OLYMPIA — Washington state agencies are going through a $1.9 billion budget-trimming drill, anticipating a steep drop in tax collections because of the coronavirus lockdown.
Based on data gathered early during the state’s protracted closure, the actual revenue shortage could be $7 billion or more in this budget cycle.
As an initial precaution, the Office of Financial Management instructed most agencies to submit options for cutting 15% of their share of the general fund for the fiscal year that begins July 1.
The general fund makes up roughly half the state’s $102 billion, two-year operating budget. The state is about to enter the second year of the budget cycle.
Agencies have posted initial impressions for what will need to be cut; these estimates are gathered at tinyurl.com/Initial-WA-covid-cuts.
Washington’s options for slashing its spending during the current crisis are constrained by the state constitution and court decisions protecting K-12 education spending. Some other spending categories, such as Medicare, also are essentially off limits.
Gov. Jay Inslee’s budget director, David Schumacher, ordered the budget-cutting exercise. He said the potential cuts were a “grim list” and that he hoped federal lawmakers would note and approve more aid to the state. Inslee won’t support balancing the budget exclusively through cuts, Schumacher said.
“It’s not something this governor is interested in,” he said. “If we actually had a budget like this, it would be horrifying.”
Based on a revenue forecast in February, before the coronavirus lockdown, state lawmakers had planned to increase general fund spending by $921 million in the upcoming fiscal year that begins July 1. They increased the total budget — which includes federal money and fees the state collects for specific purposes — by $2.37 billion.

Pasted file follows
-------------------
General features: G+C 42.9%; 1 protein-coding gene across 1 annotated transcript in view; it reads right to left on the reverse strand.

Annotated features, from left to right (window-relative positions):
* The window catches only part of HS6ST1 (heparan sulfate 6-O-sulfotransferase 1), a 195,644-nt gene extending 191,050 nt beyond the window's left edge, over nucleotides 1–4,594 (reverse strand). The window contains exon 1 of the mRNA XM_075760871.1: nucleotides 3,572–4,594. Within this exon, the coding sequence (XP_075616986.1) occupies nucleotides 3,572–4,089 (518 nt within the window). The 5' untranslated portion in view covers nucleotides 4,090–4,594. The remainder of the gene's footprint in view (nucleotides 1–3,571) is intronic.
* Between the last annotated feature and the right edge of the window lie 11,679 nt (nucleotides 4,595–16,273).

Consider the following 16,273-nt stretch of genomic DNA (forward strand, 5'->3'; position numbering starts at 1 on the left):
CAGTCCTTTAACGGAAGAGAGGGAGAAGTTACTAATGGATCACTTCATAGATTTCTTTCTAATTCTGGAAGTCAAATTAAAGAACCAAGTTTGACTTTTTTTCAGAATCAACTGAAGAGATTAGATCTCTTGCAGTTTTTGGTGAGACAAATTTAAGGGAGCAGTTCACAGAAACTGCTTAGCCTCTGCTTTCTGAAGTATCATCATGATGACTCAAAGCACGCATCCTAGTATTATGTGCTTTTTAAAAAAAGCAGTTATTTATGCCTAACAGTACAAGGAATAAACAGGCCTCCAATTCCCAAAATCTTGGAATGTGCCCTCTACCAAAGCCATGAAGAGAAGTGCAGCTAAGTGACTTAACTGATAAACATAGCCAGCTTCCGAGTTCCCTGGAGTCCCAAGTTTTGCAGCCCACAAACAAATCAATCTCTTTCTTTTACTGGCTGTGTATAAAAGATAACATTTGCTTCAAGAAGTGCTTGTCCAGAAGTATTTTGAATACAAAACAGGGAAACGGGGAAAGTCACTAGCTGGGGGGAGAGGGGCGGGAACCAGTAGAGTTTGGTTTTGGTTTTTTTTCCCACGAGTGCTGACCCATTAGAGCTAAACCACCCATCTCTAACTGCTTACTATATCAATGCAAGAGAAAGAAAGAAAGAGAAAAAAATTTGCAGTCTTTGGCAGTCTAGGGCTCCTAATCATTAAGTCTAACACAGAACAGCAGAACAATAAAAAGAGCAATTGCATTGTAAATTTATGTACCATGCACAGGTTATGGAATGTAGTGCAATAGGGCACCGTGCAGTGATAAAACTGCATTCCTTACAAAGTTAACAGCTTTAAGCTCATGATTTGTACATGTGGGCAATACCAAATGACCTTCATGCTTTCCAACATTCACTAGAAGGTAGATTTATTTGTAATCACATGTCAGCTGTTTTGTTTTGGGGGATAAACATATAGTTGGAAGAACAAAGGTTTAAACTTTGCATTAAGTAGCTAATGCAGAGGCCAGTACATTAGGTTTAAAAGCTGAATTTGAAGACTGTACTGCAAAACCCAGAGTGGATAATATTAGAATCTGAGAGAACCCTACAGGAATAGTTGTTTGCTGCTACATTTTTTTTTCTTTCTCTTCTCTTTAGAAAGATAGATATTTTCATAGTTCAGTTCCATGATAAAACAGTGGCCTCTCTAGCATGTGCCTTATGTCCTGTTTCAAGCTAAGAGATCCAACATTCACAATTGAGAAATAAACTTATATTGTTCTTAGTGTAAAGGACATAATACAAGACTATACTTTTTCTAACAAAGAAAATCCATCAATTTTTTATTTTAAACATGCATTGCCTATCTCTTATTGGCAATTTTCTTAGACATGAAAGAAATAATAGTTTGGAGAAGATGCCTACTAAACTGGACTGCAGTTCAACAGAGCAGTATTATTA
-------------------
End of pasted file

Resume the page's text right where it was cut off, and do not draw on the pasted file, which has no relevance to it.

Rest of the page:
A few weeks later, Inslee vetoed $235 million in new spending because of expected drops in revenue brought on by the coronavirus shutdowns.
The current two-year operating budget is more than 19% higher than the previous one passed in 2017.
Washington Policy Center budget analyst Jason Mercier said some programs may be cut, but a 15% reduction won’t make the current budget lower than the previous one.
“Total spending won’t be less, but it might be less in certain programs.” he said.
State lawmakers will receive a new revenue forecast on June 17, telling them the size of the deficit.
The state Department of Fish and Wildlife, instructed to identify $12.8 million in cuts, included spending $162,000 less on removing salmon-eating sea lions from the Lower Columbia River.
General taxes, estates taxes and lottery proceeds go into the general fund. State agencies have other sources of revenue, including user fees.
The Department of Ecology was instructed to identify cuts totaling $4.6 million. Its two-year operating budget after the last legislative session authorized spending of up to $619.3 million.
State Department of Agriculture spokesman Hector Castro said the agency reluctantly included a $993,000 cut to the $6.2 million it will receive from the general fund in the coming year to distribute food to charities.
In all, the department had to outline ways to cut about $3 million from $20.3 million in general funds.
“It’s very difficult to hit a 15% reduction that doesn’t significantly impact all our other programs if we don’t include food assistance,” Castro said. “It’s certainly not a cut we recommend because the need for food assistance is higher than it’s ever been.”
The agriculture department also proposed cutting $995,000 it planned to distribute to state and county fairs this year. The fairs were canceled because of the coronavirus shutdown.
The agriculture department’s two-year budget was $221.1 million and Fish and Wildlife’s two-year budget was $519.7 million.